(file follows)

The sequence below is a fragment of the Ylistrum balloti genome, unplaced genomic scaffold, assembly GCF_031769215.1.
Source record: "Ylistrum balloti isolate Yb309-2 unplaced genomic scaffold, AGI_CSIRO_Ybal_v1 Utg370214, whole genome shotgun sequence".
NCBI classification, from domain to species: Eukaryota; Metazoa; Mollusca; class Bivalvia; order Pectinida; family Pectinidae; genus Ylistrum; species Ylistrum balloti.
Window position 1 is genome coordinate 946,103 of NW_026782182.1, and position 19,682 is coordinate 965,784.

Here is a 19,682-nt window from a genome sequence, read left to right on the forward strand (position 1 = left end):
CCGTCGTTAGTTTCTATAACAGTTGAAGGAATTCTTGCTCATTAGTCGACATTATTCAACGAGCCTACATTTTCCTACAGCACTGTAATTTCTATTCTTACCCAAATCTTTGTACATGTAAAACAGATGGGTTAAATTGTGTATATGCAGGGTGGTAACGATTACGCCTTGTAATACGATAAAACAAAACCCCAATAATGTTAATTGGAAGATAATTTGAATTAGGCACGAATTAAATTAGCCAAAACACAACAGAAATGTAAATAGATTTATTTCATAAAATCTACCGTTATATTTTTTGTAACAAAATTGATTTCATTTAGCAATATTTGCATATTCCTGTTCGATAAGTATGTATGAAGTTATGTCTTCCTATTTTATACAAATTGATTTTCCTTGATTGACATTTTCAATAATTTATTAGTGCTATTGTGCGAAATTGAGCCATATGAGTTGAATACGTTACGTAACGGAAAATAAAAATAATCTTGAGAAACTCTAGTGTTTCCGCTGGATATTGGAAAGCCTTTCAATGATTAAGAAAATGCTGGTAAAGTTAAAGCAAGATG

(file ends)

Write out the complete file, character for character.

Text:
The sequence below is a fragment of the Ylistrum balloti genome, unplaced genomic scaffold, assembly GCF_031769215.1.
Source record: "Ylistrum balloti isolate Yb309-2 unplaced genomic scaffold, AGI_CSIRO_Ybal_v1 Utg370214, whole genome shotgun sequence".
NCBI classification, from domain to species: Eukaryota; Metazoa; Mollusca; class Bivalvia; order Pectinida; family Pectinidae; genus Ylistrum; species Ylistrum balloti.
Window position 1 is genome coordinate 946,103 of NW_026782182.1, and position 19,682 is coordinate 965,784.

Here is a 19,682-nt window from a genome sequence, read left to right on the forward strand (position 1 = left end):
CCGTCGTTAGTTTCTATAACAGTTGAAGGAATTCTTGCTCATTAGTCGACATTATTCAACGAGCCTACATTTTCCTACAGCACTGTAATTTCTATTCTTACCCAAATCTTTGTACATGTAAAACAGATGGGTTAAATTGTGTATATGCAGGGTGGTAACGATTACGCCTTGTAATACGATAAAACAAAACCCCAATAATGTTAATTGGAAGATAATTTGAATTAGGCACGAATTAAATTAGCCAAAACACAACAGAAATGTAAATAGATTTATTTCATAAAATCTACCGTTATATTTTTTGTAACAAAATTGATTTCATTTAGCAATATTTGCATATTCCTGTTCGATAAGTATGTATGAAGTTATGTCTTCCTATTTTATACAAATTGATTTTCCTTGATTGACATTTTCAATAATTTATTAGTGCTATTGTGCGAAATTGAGCCATATGAGTTGAATACGTTACGTAACGGAAAATAAAAATAATCTTGAGAAACTCTAGTGTTTCCGCTGGATATTGGAAAGCCTTTCAATGATTAAGAAAATGCTGGTAAAGTTAAAGCAAGATG